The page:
Lukashenko told the Ekho Moskvy radio station on December 24 that Belarus may consider the possibility of operating two of the three lines of the Druzhba oil pipeline in reverse, in order to pump American or Saudi oil to Belarus from Poland, a move which could cause Russian oil transit via Belarus to Europe to drop from 60 million tonnes a year to 20 million tonnes a year. This will be done if no agreements on energy supplies from Russia are reached, he said. "Give us your prices - we will pay. But take no offense if the Russian market of oil and gas [in Belarus] goes somewhere," he said.
No sooner had Lukashenko made his New Year's Eve statements than Minsk said the Belarusian president had reached an agreement with Russian Prime Minister Dmitry Medvedev and Russian Energy Minister Alexander Novak on concrete supplies of oil to Belarus in the absence of oil and gas contracts. "Working issues were discussed in continuation of the talks with Vladimir Putin and in view of the fact that there are still no signed contracts that would regulate work in the oil and gas sphere from January 1 onwards. The discussion has resulted in an agreement on organizing a specific effort on shipping fossil fuel resources to Belarus," BelTA reported.
Oil market sources said the sides had been unable to resolve their differences over the price of crude. Belarus managed to Belarus managed to secure the cancellation of a premium to the price for oil shipped duty-free, arguing that crude has become more expensive due to a tax maneuver in Russia's oil industry. Russian companies had suggested keeping the 2019 conditions in place.
"The reason for the absence of agreed contracts to supply oil lies in the reluctance of Belarusian refineries to pay the market price for crude. In the last few years, Belarusian refineries have been buying oil on terms similar to those for independent Russian refineries, that is the export price plus a small premium," a highly placed industry source told Interfax. "If oil is supplied to Belarus from other countries it will cost $70-$80 more than from Russia because it will be purchased at the full world price plus transport as far as Belarus," the source said. "This means it works out at least $1.6 billion cheaper to buy 24 million tonnes of oil from Russian on 2019 market terms than to buy it on the world market," the source said.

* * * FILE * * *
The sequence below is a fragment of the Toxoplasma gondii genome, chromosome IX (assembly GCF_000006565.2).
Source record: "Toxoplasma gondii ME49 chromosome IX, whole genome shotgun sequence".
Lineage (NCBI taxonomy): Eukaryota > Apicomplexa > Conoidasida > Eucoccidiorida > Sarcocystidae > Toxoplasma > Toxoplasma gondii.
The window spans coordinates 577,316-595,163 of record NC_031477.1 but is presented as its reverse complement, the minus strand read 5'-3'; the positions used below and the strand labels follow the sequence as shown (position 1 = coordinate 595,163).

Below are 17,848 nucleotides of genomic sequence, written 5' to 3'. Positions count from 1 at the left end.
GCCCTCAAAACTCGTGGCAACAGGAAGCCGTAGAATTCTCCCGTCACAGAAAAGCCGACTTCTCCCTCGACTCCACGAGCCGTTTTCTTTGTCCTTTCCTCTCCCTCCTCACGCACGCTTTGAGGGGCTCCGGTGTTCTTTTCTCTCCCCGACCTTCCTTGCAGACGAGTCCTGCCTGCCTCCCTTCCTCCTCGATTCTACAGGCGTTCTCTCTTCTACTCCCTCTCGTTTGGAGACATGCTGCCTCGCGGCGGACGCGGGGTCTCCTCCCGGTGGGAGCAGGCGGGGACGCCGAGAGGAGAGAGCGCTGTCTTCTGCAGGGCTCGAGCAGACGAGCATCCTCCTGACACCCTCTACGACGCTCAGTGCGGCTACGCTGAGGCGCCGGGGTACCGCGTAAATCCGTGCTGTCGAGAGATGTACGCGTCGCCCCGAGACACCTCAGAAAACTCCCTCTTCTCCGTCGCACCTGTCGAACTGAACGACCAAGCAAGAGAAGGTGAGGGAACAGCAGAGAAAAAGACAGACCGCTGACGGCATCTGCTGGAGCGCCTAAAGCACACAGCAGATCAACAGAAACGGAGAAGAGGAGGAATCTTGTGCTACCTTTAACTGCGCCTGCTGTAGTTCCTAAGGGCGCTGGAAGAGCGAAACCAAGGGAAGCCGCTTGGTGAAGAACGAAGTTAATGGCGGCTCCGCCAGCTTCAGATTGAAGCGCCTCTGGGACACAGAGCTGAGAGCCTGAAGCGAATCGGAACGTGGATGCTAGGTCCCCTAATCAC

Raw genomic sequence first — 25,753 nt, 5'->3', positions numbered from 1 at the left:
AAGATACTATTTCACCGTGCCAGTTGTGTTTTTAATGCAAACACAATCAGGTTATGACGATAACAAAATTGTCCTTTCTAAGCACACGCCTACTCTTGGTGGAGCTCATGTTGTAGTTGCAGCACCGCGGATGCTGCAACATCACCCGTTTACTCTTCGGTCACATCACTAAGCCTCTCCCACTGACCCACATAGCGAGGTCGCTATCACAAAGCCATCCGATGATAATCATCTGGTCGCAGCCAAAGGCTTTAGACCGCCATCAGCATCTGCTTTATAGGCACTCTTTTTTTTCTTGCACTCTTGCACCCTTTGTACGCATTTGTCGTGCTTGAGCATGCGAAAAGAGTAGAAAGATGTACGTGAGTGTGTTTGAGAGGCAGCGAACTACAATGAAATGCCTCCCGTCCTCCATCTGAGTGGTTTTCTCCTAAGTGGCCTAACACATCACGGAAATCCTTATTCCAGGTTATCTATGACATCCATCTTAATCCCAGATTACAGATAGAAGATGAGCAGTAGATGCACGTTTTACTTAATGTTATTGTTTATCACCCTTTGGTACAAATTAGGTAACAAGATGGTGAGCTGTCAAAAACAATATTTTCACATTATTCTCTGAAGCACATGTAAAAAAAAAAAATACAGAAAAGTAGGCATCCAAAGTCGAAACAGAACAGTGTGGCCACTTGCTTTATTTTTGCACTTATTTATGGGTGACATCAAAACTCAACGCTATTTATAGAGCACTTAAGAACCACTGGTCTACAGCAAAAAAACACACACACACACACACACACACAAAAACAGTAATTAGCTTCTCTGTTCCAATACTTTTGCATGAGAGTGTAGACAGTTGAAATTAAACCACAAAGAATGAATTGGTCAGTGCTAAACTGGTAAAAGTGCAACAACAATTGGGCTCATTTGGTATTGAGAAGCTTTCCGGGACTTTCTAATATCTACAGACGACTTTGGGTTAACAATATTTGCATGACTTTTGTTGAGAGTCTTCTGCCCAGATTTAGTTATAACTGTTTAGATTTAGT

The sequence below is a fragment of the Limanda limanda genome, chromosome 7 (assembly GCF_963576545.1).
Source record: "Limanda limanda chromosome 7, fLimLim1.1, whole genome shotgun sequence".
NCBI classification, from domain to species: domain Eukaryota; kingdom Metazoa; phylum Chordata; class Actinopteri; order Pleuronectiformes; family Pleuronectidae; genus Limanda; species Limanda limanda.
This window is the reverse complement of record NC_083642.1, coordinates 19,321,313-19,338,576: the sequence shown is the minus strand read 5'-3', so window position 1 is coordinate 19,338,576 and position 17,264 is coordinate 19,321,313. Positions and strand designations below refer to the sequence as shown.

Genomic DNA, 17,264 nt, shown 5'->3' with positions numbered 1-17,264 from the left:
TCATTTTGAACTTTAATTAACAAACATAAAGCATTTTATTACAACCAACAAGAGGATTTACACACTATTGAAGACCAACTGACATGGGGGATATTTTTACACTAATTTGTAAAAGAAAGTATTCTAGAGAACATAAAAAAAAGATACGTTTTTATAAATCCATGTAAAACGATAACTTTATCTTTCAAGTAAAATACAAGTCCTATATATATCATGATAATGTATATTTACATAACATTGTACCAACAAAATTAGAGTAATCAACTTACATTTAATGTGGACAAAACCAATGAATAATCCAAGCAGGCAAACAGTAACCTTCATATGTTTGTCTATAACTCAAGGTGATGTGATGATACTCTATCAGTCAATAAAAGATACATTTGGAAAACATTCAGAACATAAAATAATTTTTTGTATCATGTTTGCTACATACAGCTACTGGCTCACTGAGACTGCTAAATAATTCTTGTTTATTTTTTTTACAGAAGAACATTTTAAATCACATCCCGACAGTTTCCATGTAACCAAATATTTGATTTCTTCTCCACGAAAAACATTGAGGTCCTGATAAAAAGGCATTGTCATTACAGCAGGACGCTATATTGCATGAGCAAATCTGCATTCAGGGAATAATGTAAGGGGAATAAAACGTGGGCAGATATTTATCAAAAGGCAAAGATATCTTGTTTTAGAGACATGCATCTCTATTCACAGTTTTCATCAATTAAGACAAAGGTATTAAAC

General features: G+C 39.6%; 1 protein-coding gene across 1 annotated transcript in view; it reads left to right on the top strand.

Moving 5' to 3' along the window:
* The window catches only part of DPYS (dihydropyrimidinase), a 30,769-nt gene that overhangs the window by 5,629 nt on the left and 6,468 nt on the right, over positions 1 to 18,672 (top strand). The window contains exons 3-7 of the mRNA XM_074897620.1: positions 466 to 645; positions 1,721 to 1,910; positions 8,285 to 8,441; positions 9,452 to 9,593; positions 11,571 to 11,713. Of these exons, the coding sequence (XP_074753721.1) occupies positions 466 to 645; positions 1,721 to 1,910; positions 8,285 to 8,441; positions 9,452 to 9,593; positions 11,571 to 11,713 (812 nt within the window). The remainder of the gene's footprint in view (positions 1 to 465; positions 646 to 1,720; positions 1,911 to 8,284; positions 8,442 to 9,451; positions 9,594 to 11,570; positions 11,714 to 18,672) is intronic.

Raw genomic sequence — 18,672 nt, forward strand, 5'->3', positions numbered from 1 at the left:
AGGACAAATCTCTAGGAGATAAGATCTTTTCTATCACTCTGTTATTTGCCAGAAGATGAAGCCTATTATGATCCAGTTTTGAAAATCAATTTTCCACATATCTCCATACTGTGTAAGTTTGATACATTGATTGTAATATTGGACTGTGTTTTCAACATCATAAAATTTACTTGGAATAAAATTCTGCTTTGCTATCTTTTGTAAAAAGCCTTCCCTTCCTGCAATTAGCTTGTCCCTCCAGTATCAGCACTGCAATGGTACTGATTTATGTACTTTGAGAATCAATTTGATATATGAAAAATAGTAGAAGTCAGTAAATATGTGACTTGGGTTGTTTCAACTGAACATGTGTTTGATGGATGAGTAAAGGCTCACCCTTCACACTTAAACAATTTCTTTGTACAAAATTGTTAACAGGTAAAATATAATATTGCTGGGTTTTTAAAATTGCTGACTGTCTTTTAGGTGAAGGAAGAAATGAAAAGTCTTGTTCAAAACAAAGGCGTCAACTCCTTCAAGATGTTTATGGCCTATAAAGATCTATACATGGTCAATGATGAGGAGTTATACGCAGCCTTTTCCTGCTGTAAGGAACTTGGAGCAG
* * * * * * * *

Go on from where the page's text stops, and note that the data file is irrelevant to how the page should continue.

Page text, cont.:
Belarus has two refineries. The other is Mozyr, a part of Slavneft, controlled by Rosneft and Gazprom Neft , the latter with 42.58%. Both this and the Naftan refinery said as the New Year approached that there were no contracts with Russian oil companies to supply crude and that the supplies came to a halt on January 1. Both refineries continued to work, processing stockpiled crude. "The situation compared with December 31 was unchanged, but there are no supply contracts," a spokesperson for one of the refineries said. The refineries said they had enough crude to keep them operating on a technologically acceptable level until the middle of January, but that throughput had been reduced to the technological minimum.
Igor Dyomin, spokesman for Russian pipeline operator Transneft , told Interfax that it had received no requests from Russian companies to pump oil to Belarus, but that there were no restrictions on transit of Russian oil via Belarus. The schedule for crude shipments to Belarus in the first quarter has been approved. "We can start delivering to refineries at any moment, as soon as we get requests," he said. Planned shipments to Novopolotsk are 2.6 million tonnes and to Mozyr - 3.2 million tonnes.